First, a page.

Chance the Rapper wrote a huge check to the Chicago Public Schools foundation today. At just 24 years old, the Grammy winning musician has been in the national spotlight all of about 30 minutes. Most music stars wait decades to make such a major philanthropic move - if ever. But he and Chicago go way back - and to understand why this gift is so cool, you have to know about Chance, his dad, and their remarkable Chicago roots.
Chance's father is Ken Williams-Bennett, a native Southsider and former aide to Chicago's legendary African-American mayor Harold Washington. He later worked for Illinois state Senator Barack Obama before the presidential run, and now serves as deputy chief of staff to Mayor Rahm Emanuel. That's a fierce legacy of civic love and service by any measure, and you can bet Chance's dad had some ideas about the kind of serious public work he wished to see his son do. Chance grew up with the Obamas in his life, and as his star rose, he helped President Obama with the My Brother's Keeper Initiative.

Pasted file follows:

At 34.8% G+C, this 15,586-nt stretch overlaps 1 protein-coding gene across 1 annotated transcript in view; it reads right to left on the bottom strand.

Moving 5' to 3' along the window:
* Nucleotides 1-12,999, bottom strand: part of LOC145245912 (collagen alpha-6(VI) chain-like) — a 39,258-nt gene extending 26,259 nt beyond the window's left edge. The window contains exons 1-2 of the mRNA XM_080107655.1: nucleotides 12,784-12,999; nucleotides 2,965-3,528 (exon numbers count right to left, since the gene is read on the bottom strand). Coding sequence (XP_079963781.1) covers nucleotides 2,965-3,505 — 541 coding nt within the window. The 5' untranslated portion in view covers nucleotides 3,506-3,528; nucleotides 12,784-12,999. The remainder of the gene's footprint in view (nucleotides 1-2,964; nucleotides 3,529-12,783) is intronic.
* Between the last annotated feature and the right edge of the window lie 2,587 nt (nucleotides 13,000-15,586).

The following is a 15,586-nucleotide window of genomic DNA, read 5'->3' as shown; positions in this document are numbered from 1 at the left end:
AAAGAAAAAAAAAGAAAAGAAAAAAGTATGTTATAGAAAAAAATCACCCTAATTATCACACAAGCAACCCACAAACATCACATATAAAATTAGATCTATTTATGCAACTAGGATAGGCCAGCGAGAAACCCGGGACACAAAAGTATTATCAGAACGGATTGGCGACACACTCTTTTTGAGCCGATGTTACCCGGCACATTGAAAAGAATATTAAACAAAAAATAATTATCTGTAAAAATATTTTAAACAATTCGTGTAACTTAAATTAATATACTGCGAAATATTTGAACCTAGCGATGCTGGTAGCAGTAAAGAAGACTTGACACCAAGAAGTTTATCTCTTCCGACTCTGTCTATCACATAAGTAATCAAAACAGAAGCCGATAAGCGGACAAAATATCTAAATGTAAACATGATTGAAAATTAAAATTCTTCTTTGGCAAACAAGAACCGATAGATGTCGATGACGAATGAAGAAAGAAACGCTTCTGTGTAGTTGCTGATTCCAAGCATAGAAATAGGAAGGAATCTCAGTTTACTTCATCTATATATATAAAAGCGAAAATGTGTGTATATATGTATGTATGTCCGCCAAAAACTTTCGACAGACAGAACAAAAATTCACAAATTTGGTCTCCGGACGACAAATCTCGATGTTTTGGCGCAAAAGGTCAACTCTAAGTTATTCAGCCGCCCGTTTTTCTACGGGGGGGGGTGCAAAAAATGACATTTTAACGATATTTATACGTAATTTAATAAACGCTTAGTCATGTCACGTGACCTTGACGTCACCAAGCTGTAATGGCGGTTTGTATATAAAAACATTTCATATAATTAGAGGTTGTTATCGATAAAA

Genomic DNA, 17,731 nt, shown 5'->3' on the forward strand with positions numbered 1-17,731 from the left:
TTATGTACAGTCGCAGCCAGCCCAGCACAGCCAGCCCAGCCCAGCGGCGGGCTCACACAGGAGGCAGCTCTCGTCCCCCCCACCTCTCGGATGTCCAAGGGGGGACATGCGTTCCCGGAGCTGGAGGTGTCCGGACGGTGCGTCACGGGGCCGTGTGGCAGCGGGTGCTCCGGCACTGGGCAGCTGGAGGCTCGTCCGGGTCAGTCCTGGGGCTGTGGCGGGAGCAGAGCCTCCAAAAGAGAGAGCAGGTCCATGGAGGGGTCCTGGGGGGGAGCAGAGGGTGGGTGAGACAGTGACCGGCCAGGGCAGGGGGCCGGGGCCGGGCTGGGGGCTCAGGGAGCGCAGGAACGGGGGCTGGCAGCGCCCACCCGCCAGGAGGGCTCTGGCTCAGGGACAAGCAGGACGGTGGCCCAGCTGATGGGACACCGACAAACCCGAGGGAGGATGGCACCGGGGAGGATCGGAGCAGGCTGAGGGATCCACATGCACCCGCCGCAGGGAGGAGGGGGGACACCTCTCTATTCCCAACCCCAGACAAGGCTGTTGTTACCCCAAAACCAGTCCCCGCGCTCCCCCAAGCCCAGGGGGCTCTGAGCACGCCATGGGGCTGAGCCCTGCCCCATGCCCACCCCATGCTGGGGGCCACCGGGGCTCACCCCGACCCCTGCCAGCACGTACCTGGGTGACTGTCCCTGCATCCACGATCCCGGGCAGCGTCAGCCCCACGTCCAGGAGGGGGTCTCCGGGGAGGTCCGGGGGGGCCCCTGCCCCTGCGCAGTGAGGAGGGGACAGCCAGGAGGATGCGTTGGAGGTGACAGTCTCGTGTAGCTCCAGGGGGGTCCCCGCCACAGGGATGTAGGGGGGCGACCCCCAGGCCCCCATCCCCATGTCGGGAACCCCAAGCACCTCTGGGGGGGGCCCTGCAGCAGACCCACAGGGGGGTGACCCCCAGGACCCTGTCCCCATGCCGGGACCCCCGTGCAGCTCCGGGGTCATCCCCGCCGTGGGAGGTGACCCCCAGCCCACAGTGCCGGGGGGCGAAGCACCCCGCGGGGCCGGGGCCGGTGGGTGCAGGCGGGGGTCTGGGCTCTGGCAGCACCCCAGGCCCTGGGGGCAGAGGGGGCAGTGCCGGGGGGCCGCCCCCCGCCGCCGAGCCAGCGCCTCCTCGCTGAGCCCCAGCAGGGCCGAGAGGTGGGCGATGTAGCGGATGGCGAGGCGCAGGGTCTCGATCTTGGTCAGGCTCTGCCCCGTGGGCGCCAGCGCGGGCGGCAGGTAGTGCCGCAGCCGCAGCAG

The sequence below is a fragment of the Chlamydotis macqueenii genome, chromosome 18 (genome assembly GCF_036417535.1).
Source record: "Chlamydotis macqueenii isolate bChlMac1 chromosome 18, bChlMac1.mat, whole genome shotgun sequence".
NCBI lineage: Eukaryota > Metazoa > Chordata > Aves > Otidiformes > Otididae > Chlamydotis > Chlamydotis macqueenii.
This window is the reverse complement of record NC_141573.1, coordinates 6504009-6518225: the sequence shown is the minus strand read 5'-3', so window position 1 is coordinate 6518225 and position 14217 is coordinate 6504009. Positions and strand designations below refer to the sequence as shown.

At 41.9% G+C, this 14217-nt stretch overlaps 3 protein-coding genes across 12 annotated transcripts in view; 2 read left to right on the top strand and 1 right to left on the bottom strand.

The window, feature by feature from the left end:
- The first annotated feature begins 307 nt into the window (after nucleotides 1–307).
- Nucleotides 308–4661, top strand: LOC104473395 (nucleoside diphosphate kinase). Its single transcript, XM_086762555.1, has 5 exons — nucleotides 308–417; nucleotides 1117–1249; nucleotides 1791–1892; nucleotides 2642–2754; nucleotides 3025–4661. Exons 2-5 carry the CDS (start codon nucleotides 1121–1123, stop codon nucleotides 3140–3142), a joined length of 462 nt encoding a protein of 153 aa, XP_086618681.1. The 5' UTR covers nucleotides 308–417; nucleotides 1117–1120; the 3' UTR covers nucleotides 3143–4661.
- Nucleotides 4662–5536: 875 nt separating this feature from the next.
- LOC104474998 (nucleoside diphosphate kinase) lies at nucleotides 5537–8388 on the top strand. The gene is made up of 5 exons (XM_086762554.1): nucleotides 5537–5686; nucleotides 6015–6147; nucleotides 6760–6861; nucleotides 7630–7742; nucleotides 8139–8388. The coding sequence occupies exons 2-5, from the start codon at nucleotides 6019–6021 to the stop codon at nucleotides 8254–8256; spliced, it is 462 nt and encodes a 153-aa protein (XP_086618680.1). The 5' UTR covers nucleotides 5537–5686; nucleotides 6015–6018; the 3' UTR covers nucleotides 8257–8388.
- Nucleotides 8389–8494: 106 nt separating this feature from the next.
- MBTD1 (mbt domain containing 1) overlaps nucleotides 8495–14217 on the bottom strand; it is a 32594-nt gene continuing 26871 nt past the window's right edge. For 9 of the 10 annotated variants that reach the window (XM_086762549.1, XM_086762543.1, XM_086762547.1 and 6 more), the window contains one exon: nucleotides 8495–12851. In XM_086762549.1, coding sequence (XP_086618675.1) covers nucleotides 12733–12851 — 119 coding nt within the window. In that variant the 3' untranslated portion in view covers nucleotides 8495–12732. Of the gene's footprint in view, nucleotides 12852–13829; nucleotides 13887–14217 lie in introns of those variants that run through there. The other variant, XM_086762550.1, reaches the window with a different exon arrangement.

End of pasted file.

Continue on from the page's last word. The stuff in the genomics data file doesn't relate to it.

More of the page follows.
While Chance felt called to music early, there are two now-famous things most Chicagoans know about his career: 1) he dropped out of college to pursue hip hop and 2) his dad did what a lot of fathers would do in that situation - he completely flipped out. The pair weren't on speaking terms for a long time following the move.
The fates conspire for all of us. Chance's soaring career is the result of an unknowable alchemy - a mix of talent, grit, and luck. But that $1 million gift to one of the largest and poorest public student bodies in the U.S.? I'm going to credit the enduring influence of an awesome dad for that one.
Emilie, Principal and Owner